Murder trial in death of Charlotte Lafferty hears elder's frustrated calls for help to RCMP
WARNING: The audio in this story contains graphic language and details that may be disturbing
A Fort Good Hope elder's desperate calls for help from RCMP as he witnessed a woman being beaten to death outside his residence were played for a Yellowknife jury on Monday.
Barthy Kotchile was testifying at the trial of a Fort Good Hope, N.W.T., teenager charged with first-degree murder in the death of Charlotte Lafferty. Lafferty, 23, was found beaten to death the morning of March 22, 2014, near the community's seniors' complex.
There is no 911 system in the Northwest Territories. After-hours calls to community RCMP detachments are forwarded to the dispatch centre at the Yellowknife detachment.
Kotchile speaks Slavey, and very little English. A translator assisted him when he testified in court but none was offered when he made the calls that morning.
The elder was looking out his bedroom window at the time, seeing a woman being beaten just metres away.
Kotchile says he first called at about 7 a.m. According to the RCMP, the call was made at 7:17.
'Somebody beating up somebody'
"I want to report somebody beating up somebody outside the old folks' duplex," Kotchile says in the recording.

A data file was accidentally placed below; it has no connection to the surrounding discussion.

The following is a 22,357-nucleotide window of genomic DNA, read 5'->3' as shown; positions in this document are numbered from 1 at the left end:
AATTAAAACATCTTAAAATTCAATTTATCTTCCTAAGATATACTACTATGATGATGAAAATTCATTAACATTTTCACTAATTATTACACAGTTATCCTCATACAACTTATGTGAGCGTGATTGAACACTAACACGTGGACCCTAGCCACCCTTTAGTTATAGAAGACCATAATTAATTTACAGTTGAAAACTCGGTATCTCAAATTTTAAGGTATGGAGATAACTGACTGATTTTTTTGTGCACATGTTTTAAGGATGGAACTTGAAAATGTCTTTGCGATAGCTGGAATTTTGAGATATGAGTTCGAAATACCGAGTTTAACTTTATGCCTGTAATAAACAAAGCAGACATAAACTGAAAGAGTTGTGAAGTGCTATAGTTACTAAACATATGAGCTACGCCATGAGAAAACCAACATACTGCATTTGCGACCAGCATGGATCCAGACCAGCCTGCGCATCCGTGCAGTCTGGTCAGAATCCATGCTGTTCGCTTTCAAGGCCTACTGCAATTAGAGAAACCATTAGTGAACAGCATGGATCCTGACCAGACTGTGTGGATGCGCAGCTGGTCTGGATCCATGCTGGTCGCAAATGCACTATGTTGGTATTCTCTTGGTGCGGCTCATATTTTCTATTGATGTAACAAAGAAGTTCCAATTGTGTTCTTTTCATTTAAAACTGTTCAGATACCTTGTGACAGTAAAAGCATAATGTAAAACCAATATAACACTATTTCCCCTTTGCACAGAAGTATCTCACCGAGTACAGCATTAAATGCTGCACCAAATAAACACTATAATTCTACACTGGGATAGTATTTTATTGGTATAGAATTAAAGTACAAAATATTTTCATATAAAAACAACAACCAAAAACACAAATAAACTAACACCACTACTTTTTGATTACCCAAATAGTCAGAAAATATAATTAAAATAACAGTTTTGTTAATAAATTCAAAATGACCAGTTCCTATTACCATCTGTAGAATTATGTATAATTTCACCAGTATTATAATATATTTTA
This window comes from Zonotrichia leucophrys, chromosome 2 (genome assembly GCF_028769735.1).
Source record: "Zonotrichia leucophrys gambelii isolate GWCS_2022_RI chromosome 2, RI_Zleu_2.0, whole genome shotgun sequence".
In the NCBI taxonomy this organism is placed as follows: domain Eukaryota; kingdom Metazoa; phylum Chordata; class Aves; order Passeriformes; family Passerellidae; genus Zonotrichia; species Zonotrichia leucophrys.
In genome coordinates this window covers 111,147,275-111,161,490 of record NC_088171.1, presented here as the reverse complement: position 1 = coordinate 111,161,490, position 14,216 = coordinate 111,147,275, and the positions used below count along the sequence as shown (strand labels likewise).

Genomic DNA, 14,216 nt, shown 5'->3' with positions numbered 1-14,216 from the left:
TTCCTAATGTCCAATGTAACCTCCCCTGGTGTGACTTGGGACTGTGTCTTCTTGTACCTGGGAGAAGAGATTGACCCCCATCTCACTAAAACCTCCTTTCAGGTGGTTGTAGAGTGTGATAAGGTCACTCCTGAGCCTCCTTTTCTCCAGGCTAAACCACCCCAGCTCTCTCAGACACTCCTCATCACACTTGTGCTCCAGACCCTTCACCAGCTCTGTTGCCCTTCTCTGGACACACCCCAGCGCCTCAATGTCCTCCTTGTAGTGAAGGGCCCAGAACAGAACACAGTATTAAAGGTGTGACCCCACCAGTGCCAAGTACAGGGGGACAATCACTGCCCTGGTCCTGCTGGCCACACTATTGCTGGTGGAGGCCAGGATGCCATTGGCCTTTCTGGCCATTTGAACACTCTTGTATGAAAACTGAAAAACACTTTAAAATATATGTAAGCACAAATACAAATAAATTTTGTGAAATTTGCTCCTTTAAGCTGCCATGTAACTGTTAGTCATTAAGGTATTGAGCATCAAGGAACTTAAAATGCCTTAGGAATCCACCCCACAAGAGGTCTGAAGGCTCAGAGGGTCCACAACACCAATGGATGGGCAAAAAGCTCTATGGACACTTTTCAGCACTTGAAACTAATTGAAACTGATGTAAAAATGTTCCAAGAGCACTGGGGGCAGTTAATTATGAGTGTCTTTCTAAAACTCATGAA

The dispatcher asks him who is being assaulted.
"He's kicking her in the head," he adds.
"Do you know who it is, yes or no?"
"No, they're outside."
"Who is assaulting him?"
"I don't know, they're outside."
"OK. OK. You don't need to yell. Are they male or female?"
The recording ends.
'Somebody killing somebody over here!'
In another call RCMP say was recorded at 7:24, the dispatcher tells Kotchile he needs to stop hanging up.
"The police are on their way," she says.
"Duplex!" Kotchile says.
"But you need to give me more information," she says. "Is it a guy or a girl fighting?"
"Up behind the duplex!"
"Behind the duplex?"
"Old folks, yeah!"
"And what are they wearing?"
"I don't know, they're outside!"
"Can you hear them?"
Kotchile talks rapidly and loudly, and the dispatcher tells him to stop yelling.
He lets out what sounds like a frustrated exclamation.
"You need to stop yelling and you need to speak slower," she says.
"Somebody killing somebody over here!"
"Someone seen into your door?" she asks.
"Outside the duplex, I say!" he yells.
"Yes, they're outside the duplex, I know that, but what is going on? They're fighting?"
"I don't know if that girl is alive!"
"What is your name?"
"Never mind. I want it reported to the police right away!"
"You are reporting it to the police, sir. The officers are going to want to know who's calling, cause we don't know what's going on."
"Outside there's a girl that's got no clothes on and she's lying in the snow!"
"OK, just hold on one moment."
The recording ends.
That's when Kotchile hangs up and calls his neighbour, John Cotchilly, who speaks better English.
Cotchilly made his own call to the RCMP at 7:33.
The first Fort Good Hope officer to respond says he was awoken at 7:18 and got to the scene just after 7:30 a.m.
The RCMP says it has an online aboriginal language translation system available for people who do not speak English.
No one from the RCMP was available to say how the system works or whether it was in place on the day Lafferty was killed.
The trial continues today.